On your computer, navigate to the directory where you want to put the code for this project. Create a file there called This will be the main script for the robot. Copy the entirety of this file and paste it into your file. Save

Connect the code to the robot

You need to tell the code how to access your specific robot (which in this case represents your computer and its webcam).

  1. Navigate to the Code Sample tab on the Viam app. Make sure Python is selected in the Language selector.
  2. In the code sample, find the payload, a long string of numbers and letters. Copy it and paste it into line 13 of in place of ROBOT_SECRET.
  3. Find the robot address, of the form, and paste it into line 14 of in place of ROBOT_ADDRESS.

You also need to tell the code how to access your smart plug.

  1. Add the host address (for example, of your smart plug that you found in the kasa discover step to line 55 of

Set the model path and label path

You will use the Vision Service to interpret what your camera sees. You will configure the Vision Service to use a TFLite model to detect specific objects, and a corresponding text file that holds class labels for your TFLite model.

  1. Take a look at lines 42-48 in These lines configure a Vision Service object detector to use the TFLite model and the list of labels:
    vision = VisionClient.from_robot(robot)
    params = {"model_path": "./effdet0.tflite", "label_path": "./labels.txt", "num_threads": 1}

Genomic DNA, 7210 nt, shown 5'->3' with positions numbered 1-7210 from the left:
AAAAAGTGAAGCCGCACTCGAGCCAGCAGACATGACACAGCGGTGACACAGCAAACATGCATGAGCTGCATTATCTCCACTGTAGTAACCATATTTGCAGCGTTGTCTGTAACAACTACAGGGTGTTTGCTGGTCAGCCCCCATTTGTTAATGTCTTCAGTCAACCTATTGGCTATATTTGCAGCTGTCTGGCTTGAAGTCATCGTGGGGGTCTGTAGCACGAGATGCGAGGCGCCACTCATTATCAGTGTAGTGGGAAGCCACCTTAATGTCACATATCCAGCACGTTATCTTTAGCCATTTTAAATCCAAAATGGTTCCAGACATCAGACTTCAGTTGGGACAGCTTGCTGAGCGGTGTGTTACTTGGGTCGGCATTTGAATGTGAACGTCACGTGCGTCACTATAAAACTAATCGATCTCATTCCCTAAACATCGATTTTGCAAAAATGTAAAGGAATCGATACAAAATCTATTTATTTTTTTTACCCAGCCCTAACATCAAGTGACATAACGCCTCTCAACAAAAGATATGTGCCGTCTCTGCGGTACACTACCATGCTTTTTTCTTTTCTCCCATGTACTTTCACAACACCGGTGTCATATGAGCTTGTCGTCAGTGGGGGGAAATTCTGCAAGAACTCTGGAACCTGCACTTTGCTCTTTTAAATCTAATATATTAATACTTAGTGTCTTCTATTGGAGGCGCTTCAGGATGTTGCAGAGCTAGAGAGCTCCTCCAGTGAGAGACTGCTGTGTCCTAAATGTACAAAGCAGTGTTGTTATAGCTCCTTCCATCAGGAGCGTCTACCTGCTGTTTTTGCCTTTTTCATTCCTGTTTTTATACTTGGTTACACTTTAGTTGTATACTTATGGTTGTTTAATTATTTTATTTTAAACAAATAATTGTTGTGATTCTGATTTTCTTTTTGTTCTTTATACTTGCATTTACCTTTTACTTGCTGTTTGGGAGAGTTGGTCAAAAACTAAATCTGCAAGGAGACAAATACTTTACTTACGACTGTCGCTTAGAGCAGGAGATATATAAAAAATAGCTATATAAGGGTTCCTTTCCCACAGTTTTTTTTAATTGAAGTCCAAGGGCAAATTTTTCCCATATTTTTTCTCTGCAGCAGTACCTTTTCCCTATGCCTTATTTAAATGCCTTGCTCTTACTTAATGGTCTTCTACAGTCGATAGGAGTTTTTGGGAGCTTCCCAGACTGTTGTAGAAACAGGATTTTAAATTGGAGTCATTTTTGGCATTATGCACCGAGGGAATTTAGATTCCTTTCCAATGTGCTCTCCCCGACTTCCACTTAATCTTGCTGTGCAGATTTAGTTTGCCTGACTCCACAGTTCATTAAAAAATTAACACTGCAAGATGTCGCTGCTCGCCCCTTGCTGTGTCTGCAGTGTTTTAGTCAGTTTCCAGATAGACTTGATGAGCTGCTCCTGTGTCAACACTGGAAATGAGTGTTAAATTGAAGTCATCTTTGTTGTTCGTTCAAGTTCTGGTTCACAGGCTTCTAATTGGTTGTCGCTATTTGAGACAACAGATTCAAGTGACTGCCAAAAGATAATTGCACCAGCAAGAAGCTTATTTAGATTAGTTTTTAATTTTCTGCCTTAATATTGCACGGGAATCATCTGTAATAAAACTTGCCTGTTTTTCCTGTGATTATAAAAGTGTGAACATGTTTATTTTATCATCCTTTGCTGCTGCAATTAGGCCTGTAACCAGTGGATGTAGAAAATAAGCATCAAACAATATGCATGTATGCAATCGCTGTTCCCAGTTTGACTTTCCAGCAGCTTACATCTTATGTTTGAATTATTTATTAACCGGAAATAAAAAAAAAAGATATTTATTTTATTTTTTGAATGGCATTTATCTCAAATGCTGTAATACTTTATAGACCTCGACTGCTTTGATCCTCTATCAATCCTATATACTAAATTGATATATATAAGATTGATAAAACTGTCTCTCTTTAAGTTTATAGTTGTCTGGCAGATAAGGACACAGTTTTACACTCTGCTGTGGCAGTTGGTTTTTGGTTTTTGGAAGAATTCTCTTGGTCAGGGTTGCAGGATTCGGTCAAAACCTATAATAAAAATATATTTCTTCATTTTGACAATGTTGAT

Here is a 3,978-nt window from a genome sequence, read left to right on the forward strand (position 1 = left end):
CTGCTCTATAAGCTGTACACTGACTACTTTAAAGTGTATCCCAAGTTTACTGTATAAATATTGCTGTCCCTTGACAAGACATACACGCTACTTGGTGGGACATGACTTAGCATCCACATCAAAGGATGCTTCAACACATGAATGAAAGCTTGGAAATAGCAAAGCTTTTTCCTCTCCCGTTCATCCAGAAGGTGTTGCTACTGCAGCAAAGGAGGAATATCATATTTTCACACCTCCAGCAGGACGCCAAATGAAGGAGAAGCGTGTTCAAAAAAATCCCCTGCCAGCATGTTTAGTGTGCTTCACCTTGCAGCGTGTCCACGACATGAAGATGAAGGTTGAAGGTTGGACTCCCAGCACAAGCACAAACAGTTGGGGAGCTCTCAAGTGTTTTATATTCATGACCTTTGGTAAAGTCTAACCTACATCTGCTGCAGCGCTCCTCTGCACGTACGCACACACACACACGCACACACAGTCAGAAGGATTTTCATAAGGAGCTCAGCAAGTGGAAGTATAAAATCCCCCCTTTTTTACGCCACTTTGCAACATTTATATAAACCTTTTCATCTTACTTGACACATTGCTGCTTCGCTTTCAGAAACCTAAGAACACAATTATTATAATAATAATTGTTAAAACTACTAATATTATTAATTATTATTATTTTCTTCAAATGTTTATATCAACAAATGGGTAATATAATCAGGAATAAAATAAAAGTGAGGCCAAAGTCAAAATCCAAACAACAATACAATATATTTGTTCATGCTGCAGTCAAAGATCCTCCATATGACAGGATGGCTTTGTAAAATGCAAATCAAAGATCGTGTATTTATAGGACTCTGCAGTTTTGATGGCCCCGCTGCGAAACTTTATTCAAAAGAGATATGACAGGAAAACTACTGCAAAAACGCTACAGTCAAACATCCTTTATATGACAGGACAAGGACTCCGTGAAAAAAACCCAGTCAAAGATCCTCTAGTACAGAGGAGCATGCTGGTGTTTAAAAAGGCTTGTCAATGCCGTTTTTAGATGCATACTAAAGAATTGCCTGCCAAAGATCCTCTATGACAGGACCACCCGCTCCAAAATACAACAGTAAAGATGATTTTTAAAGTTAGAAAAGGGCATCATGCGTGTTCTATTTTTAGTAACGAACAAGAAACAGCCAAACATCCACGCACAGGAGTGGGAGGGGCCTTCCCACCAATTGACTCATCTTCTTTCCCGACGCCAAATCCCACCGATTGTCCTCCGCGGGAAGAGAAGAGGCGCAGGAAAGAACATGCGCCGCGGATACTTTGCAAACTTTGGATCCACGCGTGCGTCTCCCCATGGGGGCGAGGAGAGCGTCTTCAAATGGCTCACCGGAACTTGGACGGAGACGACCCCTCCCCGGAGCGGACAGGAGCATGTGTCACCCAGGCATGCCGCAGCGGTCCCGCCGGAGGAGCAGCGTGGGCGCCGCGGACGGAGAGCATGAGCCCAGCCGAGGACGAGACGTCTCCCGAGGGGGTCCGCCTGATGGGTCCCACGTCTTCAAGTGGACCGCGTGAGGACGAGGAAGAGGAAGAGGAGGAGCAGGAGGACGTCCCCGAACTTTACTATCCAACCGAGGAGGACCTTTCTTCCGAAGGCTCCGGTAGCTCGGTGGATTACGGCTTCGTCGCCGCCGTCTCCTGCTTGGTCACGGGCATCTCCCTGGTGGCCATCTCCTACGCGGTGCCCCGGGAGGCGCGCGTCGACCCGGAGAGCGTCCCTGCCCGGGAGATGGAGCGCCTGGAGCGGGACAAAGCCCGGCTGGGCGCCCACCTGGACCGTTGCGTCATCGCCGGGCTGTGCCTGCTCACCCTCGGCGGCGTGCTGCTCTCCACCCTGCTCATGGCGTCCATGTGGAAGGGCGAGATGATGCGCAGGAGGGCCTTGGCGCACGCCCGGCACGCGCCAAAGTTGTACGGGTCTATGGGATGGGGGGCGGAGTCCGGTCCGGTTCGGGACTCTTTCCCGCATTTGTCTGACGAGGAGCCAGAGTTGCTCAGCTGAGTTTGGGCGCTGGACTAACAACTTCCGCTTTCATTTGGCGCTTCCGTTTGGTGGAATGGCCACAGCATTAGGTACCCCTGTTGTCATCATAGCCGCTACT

personDet = VisModelConfig(name="person_detector", type=VisModelType("tflite_detector"), parameters=params)
    await vision.add_detector(personDet)
    names = await vision.get_detector_names()
  1. Download effdet0.tflite and labels.txt to your project directory.
  2. Line 44 of your is where you specify the paths to these files. If you put them in the same directory as, you don’t need to edit this line.
  3. Save the file.

Run the code

Now you are ready to test your robot!

From a command line on your computer, navigate to the project directory and run the code with this command:


If the camera detects a person, it will print to the terminal “This is a person!” and turn on the smart plug. If it does not find a person, it will write “There’s nobody here” and will turn off the plug.

Try moving in and out of your webcam’s field of view. You will see your light turn on and off as the robot detects you!

Your terminal output should look like this as your project runs:

This is a person!
turning on
There's nobody here
turning off

Next Steps

In this tutorial, you learned how to build an object detection robot that turns your lights on using Viam. You could use this same concept to build a smart fan that only turns on if you are sitting at your desk working, turn on the lights in your bathroom mirror only when you are in front of the sink, or activate a pet feeder every time your cat looks at the camera.

To turn this robot into a security alert system, try the other tutorial in this series: Build a Person Detection Security Robot That Sends You a Photo of the Person Stealing Your Chocolates.

For more robotics projects, check out our other tutorials.

You can also ask questions in the Community Discord and we will be happy to help.